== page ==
The mesh data structure in Grasshopper

Understanding meshes in Grasshopper can be a little tricky. They have a somewhat unintuitive data structure that can make it hard to handle meshes in C# code.

You probably already know a little about meshes. They are a form of geometry that contain a collection of faces, and that each face can have no more than 4 corners. How does Grasshopper handle this?

The basics

A mesh is a collection of faces. Each face is defied by 3 or 4 vertices. A vertex is a 3D point. A single mesh can contain as many faces and vertices as you want.

A mesh sphere in Grasshopper, indicating mesh points (vertices) and mesh faces

 

In terms of data structures, a mesh contains 2 lists:

  • A list of faces
  • A list of vertices

Firstly, we define a list of vertices. This is a list of 3D points. For each point, we can also imagine an index. For example, the fourth point in the list has an index of 4.

Then, we define each face. For each face, we define three vertices for triangles called A, B and C, or four vertices for quads, A, B, C and D. In the face list, the vertices contain the indices for the vertices, and not the coordinates of the vertices themselves. This is important to remember!

What does this mean when Rhino reads this data and tries to display a mesh? Take the example in the image below.

A table with an example showing how mesh faces and mesh vertices are held in the mesh data structure

The mesh contains 3 faces. For the first face, we have three values and therefore three vertices, so face 1 is a triangle. What are the coordinates of these three vertices? To do this, we need to also look at the vertices list. Face 1 contains vertices 4, 5 and 3. Remember, these are the indices for our vertices. We take these three values and cross-reference them with the vertex list – reading the coordinates for vertices 3, 5 and 4.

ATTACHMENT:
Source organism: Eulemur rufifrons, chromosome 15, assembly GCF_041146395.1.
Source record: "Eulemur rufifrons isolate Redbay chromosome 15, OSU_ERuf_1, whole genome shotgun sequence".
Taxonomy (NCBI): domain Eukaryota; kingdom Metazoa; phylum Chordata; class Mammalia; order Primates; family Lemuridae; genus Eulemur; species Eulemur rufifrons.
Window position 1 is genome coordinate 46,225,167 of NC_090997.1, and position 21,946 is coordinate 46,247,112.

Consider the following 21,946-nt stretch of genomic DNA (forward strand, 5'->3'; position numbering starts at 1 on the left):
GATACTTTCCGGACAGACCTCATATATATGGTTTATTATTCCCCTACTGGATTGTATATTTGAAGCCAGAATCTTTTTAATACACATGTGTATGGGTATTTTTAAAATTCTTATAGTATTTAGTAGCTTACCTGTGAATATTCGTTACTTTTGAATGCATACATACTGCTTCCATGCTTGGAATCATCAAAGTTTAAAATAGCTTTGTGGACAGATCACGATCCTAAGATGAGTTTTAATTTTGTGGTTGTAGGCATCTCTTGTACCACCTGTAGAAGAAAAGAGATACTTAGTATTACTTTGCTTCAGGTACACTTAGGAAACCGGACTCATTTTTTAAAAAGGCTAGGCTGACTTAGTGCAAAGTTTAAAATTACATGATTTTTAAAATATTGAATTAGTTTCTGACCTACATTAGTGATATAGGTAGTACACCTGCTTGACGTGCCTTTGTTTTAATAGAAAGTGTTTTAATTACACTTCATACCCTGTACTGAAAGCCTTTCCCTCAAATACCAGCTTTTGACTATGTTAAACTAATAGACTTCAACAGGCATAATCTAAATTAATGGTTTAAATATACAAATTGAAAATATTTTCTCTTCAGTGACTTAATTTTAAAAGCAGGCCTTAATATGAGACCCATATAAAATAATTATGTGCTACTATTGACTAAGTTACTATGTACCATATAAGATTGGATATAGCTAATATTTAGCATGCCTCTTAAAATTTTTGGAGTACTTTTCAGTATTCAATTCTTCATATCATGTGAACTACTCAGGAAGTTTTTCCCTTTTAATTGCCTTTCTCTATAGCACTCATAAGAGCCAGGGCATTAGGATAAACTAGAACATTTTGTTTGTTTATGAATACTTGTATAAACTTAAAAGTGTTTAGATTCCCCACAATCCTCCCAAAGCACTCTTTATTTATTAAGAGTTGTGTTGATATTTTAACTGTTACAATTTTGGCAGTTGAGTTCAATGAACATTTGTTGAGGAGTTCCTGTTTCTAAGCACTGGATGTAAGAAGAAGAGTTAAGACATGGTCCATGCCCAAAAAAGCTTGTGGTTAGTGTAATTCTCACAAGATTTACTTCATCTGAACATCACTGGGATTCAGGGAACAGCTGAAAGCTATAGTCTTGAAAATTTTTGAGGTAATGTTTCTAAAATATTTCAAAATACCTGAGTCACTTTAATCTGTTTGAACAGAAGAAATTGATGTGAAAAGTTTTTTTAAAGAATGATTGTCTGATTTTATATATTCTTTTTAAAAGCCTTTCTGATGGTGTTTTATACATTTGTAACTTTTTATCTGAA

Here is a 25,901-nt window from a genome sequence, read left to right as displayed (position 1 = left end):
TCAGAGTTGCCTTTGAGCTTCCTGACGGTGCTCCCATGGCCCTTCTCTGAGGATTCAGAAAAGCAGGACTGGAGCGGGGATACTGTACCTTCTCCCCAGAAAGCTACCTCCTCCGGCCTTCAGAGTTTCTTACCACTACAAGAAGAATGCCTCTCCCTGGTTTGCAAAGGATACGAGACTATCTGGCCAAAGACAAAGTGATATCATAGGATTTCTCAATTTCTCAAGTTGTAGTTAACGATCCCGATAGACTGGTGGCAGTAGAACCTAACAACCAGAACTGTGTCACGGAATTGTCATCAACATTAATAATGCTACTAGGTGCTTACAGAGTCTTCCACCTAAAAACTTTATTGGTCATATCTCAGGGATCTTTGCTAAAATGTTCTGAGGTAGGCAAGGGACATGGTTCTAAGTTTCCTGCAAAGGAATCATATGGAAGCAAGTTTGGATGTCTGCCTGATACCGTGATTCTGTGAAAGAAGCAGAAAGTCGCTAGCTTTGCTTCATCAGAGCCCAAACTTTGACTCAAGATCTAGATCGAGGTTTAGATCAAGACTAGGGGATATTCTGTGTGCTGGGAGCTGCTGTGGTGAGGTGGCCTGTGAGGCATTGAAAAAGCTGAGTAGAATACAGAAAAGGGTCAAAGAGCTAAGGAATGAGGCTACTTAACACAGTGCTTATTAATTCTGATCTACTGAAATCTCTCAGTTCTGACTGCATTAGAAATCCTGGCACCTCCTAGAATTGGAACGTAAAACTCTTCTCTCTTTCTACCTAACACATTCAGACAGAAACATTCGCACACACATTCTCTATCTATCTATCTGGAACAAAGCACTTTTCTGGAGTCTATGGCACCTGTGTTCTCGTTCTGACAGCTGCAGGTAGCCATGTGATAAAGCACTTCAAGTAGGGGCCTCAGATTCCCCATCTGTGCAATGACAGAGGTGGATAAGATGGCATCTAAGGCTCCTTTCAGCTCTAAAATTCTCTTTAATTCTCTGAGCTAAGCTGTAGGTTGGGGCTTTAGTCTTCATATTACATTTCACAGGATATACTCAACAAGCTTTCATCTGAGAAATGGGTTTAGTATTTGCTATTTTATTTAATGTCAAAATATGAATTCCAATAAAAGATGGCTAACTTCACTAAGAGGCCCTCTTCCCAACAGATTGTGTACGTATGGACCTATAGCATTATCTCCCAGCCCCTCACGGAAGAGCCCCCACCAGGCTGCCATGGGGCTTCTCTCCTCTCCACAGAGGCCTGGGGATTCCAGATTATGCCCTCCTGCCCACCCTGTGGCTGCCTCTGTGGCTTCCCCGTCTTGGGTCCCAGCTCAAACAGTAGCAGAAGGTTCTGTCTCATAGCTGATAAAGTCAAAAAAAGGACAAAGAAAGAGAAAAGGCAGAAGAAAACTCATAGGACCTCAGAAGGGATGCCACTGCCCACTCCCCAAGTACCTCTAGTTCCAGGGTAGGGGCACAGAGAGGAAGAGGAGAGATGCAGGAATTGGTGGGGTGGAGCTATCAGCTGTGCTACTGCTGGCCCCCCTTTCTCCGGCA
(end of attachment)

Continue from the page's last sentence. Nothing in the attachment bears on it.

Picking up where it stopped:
Why is it so complicated?

The above system actually makes sense from a data efficiency point of view. Of course, in most meshes, multiple faces will share vertices. With the sphere above, each vertex is shared between 4 neighbouring faces. With the above data structure, we only need to define our mesh points once.

Furthermore, if we want to move a point on our sphere, we just have to update our vertex list. We don’t have to search for every copy of a node or worry about ‘breaking’ our mesh when we move mesh points about.

Manipulating meshes: A C# example

Create a C# component in Grasshopper. Create an input called ‘mesh’ and set its data type to Mesh.

  private void RunScript(Mesh mesh, ref object A)
  {
    //1) Let's read from an existing mesh

    //get faces from mesh
    List faces = new List();
    foreach(MeshFace face in mesh.Faces)
    {
      faces.Add(face);
    }

    //get vertices from mesh
    List vertices = new List();
    foreach(Point3d vertex in mesh.Vertices)
    {
      vertices.Add(vertex);
    }

    //2) Let's get the coordinates for a mesh face
    
    //get the indices for the 10th face
    int[] indices = new int[4];
    indices[0] = mesh.Faces[10].A;
    indices[1] = mesh.Faces[10].B;
    indices[2] = mesh.Faces[10].C;
    indices[3] = mesh.Faces[10].D;

    //We can now get the coordinates for the 10th face from these indices
    Point3d[] facepts = new Point3d[4];
    for (int i = 0; i < 4; i++)
    {
      facepts[i] = mesh.Vertices[indices[i]];
    }


    //3) Let's make a new mesh from scratch
    
    Mesh rtnmesh = new Mesh();
    //for the new mesh, we first need to define the vertices
    //we can add any points we like - let's just copy over the vertices list
    rtnmesh.Vertices.AddVertices(vertices);
    //now let's make a face and add it to the (currently empty) face list
    MeshFace tempface = new MeshFace(0, 1, 12, 11);
    rtnmesh.Faces.AddFace(tempface);

  }

Download an example

The code above is available in the file below.

Download

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